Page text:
Toronto Biotechnology Initiative Mentorship


After being a member of the Toronto Biotechnology Initiative (TBI) for several years, I recently joined the newly founded Mentorship Committee to help develop a program for TBI that bring mentors and proteges together to promote skill and knowledge development.

A short bit on TBI:

The Biotechnology Initiative represents and promotes life sciences technologies and encourages their commercial success in Ontario through Government advocacy, stakeholder engagement, mentoring and education and promotion of Ontario’s world-class science and industry.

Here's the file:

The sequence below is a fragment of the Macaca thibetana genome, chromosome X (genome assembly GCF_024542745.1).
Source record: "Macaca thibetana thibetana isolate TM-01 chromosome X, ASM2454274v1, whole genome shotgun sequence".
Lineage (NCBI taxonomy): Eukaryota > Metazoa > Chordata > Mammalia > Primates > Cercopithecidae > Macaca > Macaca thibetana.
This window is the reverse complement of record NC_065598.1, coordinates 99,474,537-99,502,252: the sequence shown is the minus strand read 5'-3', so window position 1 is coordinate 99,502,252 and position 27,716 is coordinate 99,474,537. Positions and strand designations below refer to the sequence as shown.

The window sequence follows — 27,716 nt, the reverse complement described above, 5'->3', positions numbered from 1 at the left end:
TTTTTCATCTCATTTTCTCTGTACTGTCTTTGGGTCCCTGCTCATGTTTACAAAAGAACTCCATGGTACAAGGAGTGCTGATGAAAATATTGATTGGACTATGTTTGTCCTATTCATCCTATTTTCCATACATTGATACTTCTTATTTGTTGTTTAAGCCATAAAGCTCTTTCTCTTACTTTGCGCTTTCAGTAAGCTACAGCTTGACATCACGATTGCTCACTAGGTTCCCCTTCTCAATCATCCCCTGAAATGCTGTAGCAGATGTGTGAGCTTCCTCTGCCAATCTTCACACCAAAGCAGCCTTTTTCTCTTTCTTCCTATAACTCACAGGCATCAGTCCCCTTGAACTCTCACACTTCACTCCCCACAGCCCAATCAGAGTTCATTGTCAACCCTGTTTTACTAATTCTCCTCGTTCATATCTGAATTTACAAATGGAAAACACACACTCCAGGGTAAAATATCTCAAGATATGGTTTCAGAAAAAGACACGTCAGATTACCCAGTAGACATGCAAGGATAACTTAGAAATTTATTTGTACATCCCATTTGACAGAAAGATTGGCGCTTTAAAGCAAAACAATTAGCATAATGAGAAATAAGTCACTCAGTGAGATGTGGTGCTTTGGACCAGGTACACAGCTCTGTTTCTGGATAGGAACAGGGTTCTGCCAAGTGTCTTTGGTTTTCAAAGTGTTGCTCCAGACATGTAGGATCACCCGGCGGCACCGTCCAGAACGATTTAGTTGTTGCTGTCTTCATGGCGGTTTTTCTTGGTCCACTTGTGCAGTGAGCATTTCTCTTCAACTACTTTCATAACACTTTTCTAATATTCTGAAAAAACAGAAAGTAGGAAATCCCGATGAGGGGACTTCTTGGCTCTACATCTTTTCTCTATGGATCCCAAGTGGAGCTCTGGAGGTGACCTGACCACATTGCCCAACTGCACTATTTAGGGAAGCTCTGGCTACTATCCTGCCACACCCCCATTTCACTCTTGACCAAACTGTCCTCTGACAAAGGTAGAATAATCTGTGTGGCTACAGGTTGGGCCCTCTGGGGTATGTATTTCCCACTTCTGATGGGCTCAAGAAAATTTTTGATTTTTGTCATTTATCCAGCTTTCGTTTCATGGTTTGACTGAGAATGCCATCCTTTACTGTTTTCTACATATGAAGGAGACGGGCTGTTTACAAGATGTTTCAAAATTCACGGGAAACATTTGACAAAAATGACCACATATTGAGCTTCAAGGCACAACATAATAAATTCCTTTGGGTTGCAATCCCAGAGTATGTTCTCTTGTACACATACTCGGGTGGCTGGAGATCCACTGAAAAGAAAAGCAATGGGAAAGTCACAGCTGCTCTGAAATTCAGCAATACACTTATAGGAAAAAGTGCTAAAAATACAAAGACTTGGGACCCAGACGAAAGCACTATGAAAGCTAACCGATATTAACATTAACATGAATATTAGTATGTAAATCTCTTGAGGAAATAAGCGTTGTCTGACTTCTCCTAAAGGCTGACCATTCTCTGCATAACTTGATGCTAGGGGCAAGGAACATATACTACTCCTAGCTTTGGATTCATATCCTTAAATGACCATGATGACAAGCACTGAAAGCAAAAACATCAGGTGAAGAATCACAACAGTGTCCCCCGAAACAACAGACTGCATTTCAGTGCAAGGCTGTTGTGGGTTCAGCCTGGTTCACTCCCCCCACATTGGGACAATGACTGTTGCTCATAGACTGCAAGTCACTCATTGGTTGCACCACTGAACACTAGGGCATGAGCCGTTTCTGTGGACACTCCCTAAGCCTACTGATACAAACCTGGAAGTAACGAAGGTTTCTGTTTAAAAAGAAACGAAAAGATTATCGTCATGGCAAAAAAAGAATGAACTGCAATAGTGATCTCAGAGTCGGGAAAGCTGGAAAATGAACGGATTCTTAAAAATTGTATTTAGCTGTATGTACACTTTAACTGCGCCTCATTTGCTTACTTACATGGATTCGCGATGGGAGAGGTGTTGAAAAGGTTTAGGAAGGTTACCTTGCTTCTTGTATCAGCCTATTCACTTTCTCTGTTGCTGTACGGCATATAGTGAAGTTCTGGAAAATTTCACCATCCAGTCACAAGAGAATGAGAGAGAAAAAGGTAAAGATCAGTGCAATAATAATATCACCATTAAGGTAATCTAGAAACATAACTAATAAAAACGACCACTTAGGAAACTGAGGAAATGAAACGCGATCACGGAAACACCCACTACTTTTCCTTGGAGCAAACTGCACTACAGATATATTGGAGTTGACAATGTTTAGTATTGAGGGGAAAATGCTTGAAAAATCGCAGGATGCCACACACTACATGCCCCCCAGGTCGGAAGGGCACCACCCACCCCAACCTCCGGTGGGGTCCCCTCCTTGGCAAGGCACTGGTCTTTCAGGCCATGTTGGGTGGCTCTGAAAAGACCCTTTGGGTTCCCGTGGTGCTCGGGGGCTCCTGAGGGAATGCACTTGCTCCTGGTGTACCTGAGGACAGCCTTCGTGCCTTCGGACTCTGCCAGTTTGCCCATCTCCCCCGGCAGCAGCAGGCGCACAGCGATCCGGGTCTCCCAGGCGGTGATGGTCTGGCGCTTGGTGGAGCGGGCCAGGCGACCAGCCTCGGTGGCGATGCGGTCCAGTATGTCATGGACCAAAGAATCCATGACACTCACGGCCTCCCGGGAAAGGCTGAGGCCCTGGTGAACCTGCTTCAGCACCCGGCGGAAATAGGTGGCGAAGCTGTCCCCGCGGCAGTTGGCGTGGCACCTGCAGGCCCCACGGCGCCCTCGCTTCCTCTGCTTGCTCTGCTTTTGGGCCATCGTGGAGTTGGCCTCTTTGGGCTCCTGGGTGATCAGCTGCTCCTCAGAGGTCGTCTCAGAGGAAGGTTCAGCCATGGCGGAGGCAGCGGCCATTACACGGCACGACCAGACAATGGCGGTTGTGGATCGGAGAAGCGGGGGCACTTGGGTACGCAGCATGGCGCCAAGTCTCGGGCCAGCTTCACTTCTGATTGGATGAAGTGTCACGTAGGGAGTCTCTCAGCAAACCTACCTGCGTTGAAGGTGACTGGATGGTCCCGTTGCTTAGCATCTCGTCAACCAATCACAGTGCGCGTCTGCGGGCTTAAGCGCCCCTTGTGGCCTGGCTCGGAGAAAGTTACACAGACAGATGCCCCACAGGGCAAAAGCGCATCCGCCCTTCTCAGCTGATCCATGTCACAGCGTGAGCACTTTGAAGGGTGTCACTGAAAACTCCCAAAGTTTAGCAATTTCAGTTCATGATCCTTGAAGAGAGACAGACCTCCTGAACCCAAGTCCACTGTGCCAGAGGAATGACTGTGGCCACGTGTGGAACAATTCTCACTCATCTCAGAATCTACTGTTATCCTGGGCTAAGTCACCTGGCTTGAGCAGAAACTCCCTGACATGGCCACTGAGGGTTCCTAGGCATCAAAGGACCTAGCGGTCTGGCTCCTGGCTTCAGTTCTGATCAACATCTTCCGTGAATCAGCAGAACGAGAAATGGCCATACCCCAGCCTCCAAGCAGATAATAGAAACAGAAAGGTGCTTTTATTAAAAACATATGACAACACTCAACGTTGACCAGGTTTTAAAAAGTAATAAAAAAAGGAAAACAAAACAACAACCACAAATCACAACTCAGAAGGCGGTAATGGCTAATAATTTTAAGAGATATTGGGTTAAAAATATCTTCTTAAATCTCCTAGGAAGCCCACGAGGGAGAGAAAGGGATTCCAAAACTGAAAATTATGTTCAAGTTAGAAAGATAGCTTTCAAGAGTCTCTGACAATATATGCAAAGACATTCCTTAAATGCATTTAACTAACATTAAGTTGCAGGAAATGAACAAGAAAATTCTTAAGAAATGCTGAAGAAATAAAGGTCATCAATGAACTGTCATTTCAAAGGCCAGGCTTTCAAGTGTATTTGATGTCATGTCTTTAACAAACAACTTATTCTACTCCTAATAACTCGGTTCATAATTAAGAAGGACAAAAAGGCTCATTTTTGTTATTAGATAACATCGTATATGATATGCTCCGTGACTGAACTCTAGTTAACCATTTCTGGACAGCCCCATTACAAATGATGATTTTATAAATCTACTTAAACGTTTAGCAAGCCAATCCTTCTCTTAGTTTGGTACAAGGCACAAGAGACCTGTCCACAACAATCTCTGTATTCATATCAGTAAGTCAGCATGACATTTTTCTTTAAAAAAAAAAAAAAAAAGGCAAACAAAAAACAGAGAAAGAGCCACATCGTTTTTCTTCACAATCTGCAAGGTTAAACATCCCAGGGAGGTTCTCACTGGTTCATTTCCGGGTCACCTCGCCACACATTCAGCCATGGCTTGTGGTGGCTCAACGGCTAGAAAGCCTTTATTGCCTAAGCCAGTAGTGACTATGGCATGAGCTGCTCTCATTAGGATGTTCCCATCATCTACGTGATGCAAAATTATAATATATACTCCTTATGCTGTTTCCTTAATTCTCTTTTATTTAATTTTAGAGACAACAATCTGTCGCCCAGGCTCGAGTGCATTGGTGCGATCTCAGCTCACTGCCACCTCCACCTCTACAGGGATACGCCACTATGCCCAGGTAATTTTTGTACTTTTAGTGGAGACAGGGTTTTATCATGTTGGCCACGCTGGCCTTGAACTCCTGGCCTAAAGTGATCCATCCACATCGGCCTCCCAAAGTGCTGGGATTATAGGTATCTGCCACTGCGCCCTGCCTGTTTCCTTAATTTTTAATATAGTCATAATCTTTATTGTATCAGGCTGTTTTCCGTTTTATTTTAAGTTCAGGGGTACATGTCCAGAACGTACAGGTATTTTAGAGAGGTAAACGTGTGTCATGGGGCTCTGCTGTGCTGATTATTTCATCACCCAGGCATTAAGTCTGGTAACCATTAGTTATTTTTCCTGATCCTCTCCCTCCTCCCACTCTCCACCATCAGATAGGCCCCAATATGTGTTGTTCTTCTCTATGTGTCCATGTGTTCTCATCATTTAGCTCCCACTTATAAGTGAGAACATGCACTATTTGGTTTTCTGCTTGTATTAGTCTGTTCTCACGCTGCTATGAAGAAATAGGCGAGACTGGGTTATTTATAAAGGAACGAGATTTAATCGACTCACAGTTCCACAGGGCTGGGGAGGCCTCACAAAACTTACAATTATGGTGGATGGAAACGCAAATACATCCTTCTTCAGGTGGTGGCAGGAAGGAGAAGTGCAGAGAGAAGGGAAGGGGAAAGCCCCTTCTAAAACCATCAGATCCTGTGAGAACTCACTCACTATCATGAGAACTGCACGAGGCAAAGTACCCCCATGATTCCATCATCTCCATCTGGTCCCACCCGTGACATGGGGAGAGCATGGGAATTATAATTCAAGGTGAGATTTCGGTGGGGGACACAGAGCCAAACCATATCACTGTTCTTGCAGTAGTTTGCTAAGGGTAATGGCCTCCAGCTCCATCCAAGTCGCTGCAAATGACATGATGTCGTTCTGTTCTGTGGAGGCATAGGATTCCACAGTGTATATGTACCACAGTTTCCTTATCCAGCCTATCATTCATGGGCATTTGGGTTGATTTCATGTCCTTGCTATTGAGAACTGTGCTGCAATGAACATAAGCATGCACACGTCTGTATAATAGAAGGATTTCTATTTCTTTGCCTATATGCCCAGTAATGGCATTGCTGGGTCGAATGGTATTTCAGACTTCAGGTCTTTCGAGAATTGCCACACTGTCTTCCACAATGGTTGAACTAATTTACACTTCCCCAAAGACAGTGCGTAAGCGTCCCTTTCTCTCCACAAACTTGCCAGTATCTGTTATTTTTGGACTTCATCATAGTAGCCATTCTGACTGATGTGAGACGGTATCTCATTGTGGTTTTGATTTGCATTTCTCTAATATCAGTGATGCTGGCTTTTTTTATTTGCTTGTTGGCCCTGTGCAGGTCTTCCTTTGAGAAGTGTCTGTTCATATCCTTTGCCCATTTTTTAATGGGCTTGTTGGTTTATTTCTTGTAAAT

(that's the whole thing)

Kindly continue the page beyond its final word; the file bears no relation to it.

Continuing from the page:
With over 300 members, TBI supports a wide range of sectors: academic and research institutions; government; companies from the biopharmaceutical industry, agriculture biotechnology sector, agricultural/ petrol bioproducts, medical devices, biopharmaceuticals, pharmaceutical multinationals, contract research/manufacturing, financial, legal, human resources and consultants.

To those of you that are interested, we will be starting a 6-month pilot program soon. Feel free to get in contact with me if you wish to be either a mentor or a protege for this period. After the pilot, we will open up the program to new TBI members, who may join TBI for the benefits gained from this mentorship program and from being a part of the TBI community.

I will keep everyone in the loop with regards to key dates.

OCE Discovery 2009


Ontario Centre’s of Excellence (OCE) is putting on their annual event called Discovery 09 on May 11-12, 2009.